WASHINGTON – The former managing director of the Pamrapo Service Corporation (Service Corporation), the investment arm of the former Pamrapo Savings Bank, was convicted today of embezzling more than $571,000 in commissions and fees belonging to the Service Corporation through a mail fraud scheme, announced Assistant Attorney General Lanny A. Breuer of the Criminal Division and U.S. Attorney Paul J. Fishman for the District of New Jersey.
The jury returned the guilty verdict against Brian M. Campbell, 42, of Bayonne, N.J., following an eight-day trial before U.S. District Judge Dickinson R. Debevoise in Newark. Campbell was convicted of all 33 mail fraud counts charged in the superseding indictment on which he was tried. The jury was unable to reach a verdict on three counts of money laundering.
According to court documents and evidence presented at trial, Campbell was the managing director and employee of the Service Corporation, d/b/a Pamrapo Financial Center, headquartered in Bayonne. The now-defunct Service Corporation was the investment subsidiary of Pamrapo Savings Bank S.L.A., a savings and loan association. The Service Corporation provided securities and investment services, such as the sale of stocks and bonds, mutual funds, annuities, various types of insurance policies and other money management services, to clients for a fee.
In August 2001, according to court documents and evidence presented at trial, the Service Corporation entered into a contract with Prime Capital Services Inc. (Prime), a broker-dealer of securities transactions. In addition, in August 2001, Campbell entered into a contract with Prime where he agreed to act as a registered representative for Prime on behalf of the Service Corporation. Based on these contracts and the Service Corporation’s own written policy statements, all commissions and fees were required to be paid by Prime, and its sister company, Asset and Financial Planning Ltd., directly to the Service Corporation. Asset and Financial Planning was an investment advisory business that managed investors’ money for a flat rate. Thereafter, the Service Corporation paid Campbell his salary and a portion of the commissions received by the Service Corporation. The government did not allege any wrongdoing on behalf of Prime or Asset and Financial Planning and representatives of these companies testified on behalf of the government at trial.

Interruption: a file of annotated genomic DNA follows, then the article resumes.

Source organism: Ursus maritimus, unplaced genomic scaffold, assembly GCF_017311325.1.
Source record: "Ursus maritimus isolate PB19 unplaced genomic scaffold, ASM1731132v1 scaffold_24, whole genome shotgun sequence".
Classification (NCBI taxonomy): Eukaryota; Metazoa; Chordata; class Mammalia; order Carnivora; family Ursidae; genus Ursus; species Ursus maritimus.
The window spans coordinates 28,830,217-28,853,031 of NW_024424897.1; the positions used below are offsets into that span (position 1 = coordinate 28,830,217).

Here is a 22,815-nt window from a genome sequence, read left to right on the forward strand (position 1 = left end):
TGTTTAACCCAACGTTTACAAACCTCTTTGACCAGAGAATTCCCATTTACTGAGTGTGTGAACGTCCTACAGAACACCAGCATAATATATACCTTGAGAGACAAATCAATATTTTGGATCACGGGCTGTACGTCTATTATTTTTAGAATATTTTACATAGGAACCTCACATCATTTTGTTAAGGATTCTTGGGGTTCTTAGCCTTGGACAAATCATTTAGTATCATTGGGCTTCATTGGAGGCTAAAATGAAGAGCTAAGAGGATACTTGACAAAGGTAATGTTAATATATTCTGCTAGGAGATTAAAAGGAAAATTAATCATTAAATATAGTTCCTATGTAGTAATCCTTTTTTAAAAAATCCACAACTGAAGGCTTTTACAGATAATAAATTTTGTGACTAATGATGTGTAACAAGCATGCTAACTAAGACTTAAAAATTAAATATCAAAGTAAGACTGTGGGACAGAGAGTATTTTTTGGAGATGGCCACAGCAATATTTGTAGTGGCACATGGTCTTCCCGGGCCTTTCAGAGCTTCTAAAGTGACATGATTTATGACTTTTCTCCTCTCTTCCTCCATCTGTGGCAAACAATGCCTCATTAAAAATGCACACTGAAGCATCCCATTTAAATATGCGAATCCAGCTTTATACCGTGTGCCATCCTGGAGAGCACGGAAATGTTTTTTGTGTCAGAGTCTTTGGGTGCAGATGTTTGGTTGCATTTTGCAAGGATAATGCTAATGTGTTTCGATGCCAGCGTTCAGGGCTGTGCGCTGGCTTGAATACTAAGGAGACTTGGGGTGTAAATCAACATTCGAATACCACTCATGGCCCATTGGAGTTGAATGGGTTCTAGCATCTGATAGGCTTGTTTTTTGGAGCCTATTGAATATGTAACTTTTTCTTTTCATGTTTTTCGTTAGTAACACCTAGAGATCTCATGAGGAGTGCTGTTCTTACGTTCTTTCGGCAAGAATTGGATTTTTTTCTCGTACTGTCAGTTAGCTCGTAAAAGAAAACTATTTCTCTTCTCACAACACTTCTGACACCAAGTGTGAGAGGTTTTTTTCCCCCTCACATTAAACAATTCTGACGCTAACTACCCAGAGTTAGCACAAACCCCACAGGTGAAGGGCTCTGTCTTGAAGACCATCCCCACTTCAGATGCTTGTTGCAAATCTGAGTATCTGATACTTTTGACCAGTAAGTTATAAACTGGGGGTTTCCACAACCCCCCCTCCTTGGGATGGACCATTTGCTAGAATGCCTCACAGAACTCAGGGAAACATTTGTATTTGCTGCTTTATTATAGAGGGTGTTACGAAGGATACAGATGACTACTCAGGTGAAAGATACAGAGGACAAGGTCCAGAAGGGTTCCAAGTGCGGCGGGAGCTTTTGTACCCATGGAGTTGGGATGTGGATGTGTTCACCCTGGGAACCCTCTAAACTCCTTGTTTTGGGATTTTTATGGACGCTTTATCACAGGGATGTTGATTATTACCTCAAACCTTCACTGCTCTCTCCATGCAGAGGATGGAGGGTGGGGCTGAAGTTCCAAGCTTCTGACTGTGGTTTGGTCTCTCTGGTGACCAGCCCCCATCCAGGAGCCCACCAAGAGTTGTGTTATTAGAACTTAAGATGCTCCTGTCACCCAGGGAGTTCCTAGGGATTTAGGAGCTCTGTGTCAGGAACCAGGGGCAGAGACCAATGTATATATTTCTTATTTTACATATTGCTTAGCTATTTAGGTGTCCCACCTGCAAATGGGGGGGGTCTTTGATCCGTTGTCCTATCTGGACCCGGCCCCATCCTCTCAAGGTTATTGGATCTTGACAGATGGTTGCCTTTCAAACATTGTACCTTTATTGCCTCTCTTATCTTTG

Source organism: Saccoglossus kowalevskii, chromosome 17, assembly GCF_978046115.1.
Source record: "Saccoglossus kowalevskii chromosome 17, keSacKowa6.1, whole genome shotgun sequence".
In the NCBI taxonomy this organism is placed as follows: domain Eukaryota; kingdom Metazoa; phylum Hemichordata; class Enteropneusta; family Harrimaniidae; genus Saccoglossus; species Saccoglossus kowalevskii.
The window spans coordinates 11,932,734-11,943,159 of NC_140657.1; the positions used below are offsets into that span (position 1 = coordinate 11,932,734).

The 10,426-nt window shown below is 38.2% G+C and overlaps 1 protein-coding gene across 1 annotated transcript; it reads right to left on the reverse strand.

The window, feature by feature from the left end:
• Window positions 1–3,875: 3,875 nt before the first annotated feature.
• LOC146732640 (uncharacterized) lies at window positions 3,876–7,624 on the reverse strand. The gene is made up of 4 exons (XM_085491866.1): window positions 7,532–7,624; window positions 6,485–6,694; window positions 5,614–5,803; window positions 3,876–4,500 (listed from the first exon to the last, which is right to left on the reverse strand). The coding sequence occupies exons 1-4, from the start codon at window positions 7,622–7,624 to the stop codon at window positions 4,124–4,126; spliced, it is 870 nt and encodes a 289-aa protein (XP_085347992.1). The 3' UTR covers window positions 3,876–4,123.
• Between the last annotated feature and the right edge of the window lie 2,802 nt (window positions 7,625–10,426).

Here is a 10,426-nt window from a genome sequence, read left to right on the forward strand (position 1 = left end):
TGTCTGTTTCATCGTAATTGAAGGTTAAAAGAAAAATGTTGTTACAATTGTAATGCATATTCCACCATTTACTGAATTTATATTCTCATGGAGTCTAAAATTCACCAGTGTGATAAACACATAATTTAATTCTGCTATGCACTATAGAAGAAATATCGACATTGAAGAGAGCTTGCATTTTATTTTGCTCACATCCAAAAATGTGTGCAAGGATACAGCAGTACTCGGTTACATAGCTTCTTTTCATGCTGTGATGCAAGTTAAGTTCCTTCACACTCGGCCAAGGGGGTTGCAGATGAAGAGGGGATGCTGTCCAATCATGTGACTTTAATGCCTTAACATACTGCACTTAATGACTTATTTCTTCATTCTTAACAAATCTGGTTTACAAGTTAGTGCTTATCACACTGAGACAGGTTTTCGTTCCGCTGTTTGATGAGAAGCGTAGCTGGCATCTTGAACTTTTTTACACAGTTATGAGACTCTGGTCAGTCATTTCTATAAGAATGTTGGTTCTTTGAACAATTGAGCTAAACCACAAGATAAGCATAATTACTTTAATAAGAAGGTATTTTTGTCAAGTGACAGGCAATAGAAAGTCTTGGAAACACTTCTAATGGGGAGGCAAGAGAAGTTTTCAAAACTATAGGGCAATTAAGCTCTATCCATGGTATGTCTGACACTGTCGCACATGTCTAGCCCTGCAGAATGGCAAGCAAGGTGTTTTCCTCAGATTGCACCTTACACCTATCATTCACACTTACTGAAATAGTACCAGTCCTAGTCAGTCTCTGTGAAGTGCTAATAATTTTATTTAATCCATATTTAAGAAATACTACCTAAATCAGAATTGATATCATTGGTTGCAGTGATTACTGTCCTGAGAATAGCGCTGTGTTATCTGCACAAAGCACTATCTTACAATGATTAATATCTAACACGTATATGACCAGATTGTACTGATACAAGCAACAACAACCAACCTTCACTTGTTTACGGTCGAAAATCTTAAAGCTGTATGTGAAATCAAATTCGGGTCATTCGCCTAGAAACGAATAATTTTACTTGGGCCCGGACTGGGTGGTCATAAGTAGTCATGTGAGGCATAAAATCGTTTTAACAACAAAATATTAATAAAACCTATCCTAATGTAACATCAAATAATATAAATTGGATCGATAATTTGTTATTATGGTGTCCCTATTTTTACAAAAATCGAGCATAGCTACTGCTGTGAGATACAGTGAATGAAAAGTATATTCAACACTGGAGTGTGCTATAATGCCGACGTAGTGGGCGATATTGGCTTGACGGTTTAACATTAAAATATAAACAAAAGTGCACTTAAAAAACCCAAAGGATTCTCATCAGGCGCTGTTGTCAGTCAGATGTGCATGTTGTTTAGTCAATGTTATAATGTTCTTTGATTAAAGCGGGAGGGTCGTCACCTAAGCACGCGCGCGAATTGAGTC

In August 2001, the Service Corporation’s board of directors and later the Pamrapo Savings Bank’s board of directors revised Campbell’s commission structure, resulting in a substantial pay cut for Campbell.
In early 2007, according to court documents and evidence presented at trial, Campbell contacted representatives from Prime and Asset and Financial Planning, falsely telling them that Pamrapo Savings Bank wanted to get out of the investment advisory business and that the bank wanted all commissions sent directly to Campbell. In May 2007, Campbell sent a letter to Prime’s president, repeating these false statements. During the trial, Campbell’s administrative assistant testified that she typed this letter after Campbell repeatedly requested her to type it. At trial, the bank’s chairman of the board, another director on the board and the bank’s chief financial officer testified that statements Campbell made were false, and that Campbell was not authorized by the bank to speak on its behalf.
On July 25, 2007, Campbell had his father, the bank’s president, sign a letter that directed Prime to send a substantial amount of Prime and Asset and Financial Planning’s commissions and fees directly to Campbell. Campbell did this despite the fact that approximately two days before, he told the general counsel of Prime that he did not believe the bank would change the commission arrangement because it required a board meeting. The testimony at trial established that this letter was concealed from the chief financial officer and the bank’s board of directors.
According to court documents and evidence presented at trial, Campbell concealed the fact that he was receiving these checks from Prime and Asset and Financial Planning by, among other ways, directing his administrative assistant to falsify financial records related to these diverted checks.
Each of the 33 counts on which Campbell was convicted carries a maximum sentence of 20 years in prison and a $250,000 fine, as well as forfeiture and restitution. Sentencing is currently scheduled for June 20, 2011.
The case was investigated by IRS-Criminal Investigation and the Federal Deposit Insurance Corporation–Office of Inspector General. The case was prosecuted by Trial Attorney Keith Liddle of the Criminal Division’s Asset Forfeiture and Money Laundering Section and Assistant U.S. Attorney Anthony Moscato of the U.S. Attorney’s Office Organized Crime/Gangs Unit in Newark.